As the market leader in SUVs, Mazda has only aimed to improve the CX-5, rather than make any attempts to experiment. Having said that, Mazda has targeted their efforts at the traditional drawbacks of the CX-5—equipment, NVH (noise, vibration, harshness) and general refinement—as well as doubling-down on safety features. All this, at a reduced price.
There have also been some minor exterior styling changes; a tweaked grille, headlight and tail-light inlays, new alloy designs and styled door mirrors.
To most, these exterior changes are would appear trivial, but it makes sense not to interfere too much in the looks department. Mazda’s styling, according to Ewan Kennedy of Cars Guide, is widely regarded as spot-on. Most of the notable changes and improvements have been under the skin or in the interior detail, where the introduction of a streamlined gear selector and electronic park brake have freed up extra space.
Comfort & Entertainment
The Akera now comes with a large 7 inch screen which is integrated into Mazda’s MZD Connect system. This system offers improved internet and Bluetooth connectivity, and allows the driver to receive text messages on-screen or listen to internet radio from the native Pandora or Stitcher apps. Though it isn’t perfect; Matt Campbell from Car Advice marks Mazda’s media system as an area for improvement, assuming it doesn't get superseded by third party developments from Apple CarPlay or Andriod Auto.
Keen eyes may also spot subtle style changes, with more emphasis to accents and trim. However, James Ward of Car Advice notes that the “mix of cabin materials can initially seem nice until you get close”, citing the faux stitching on the (otherwise comfortable) leather seats as an example.
The biggest and most notable improvements to overall comfort in the 2015 CX-5 is Mazda’s concerted effort to reduce cabin noise, vibration and harshness (NVH). Mazda has stuffed the CX-5 with extra sound-absorbing materials to block mechanical noise, installed thicker glass to reduce external wind noise and touched up the suspension. Overall, the improvements are noticeable, with Adam Davis from motoring.com.au quoting Mazda’s claim of a '10 per cent reduction' in overall NVH.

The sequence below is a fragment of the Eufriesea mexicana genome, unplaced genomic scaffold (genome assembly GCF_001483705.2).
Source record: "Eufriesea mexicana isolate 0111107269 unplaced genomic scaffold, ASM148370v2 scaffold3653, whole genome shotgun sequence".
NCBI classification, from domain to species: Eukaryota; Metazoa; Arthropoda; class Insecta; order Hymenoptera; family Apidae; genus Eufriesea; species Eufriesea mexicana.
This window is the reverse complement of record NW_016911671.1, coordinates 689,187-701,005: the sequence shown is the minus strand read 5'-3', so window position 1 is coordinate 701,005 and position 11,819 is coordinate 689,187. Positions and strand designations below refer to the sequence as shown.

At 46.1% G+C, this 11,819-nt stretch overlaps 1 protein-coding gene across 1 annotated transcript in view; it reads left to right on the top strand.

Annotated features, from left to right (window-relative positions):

Performance & Safety
Mazda has pitched the Akera CX-5 as an SUV which has less emphasis on off-road performance, and more towards that of a traditional station wagon. The petrol variant of the Akera is more lightweight than the diesel, which improves overall city performance, such as cornering ability and fuel economy.
The AWD system offers great traction and adds to the overall comfort of the ride. Though with only 250Nm of torque at peak rpm, the petrol Akera is fairly under-equipped for serious off road adventures. The turbocharged diesel option could be an alternative here, with up to 420Nm of torque output. However, approaching those higher prices and specific applications, the CX-5’s loses focus; there are other SUVs which are better for those torque-y challenges.
Safety, on the other hand, is a big plus for the 2015 CX-5. The top-line Akera comes standard with all the best safety features Mazda has to offer, including lane-keeping assistance, reverse camera, blind spot monitoring, cross traffic alert, auto-dimming rear-view mirror, forward collision warning, auto braking, radar cruise control, and much more.
Mazda has made even most of these advanced safety features accessible to lower tired models such as the Maxx and Sport Maxx, at a slight additional cost. The entry level ‘Safety’ CX-5 comes in at only $28,420, which is $1230 more than the base model. Such advanced safety features in a modern SUV have never been more affordable.
The Mazda CX-5 has earned its popularity and dominance of the Australian SUV market. At its heart, it is a city vehicle and comfortable highway cruiser, with a light appetite for adventure. Mazda has worked hard to target improvements in entertainment, comfort and safety in the 2015 Akera models.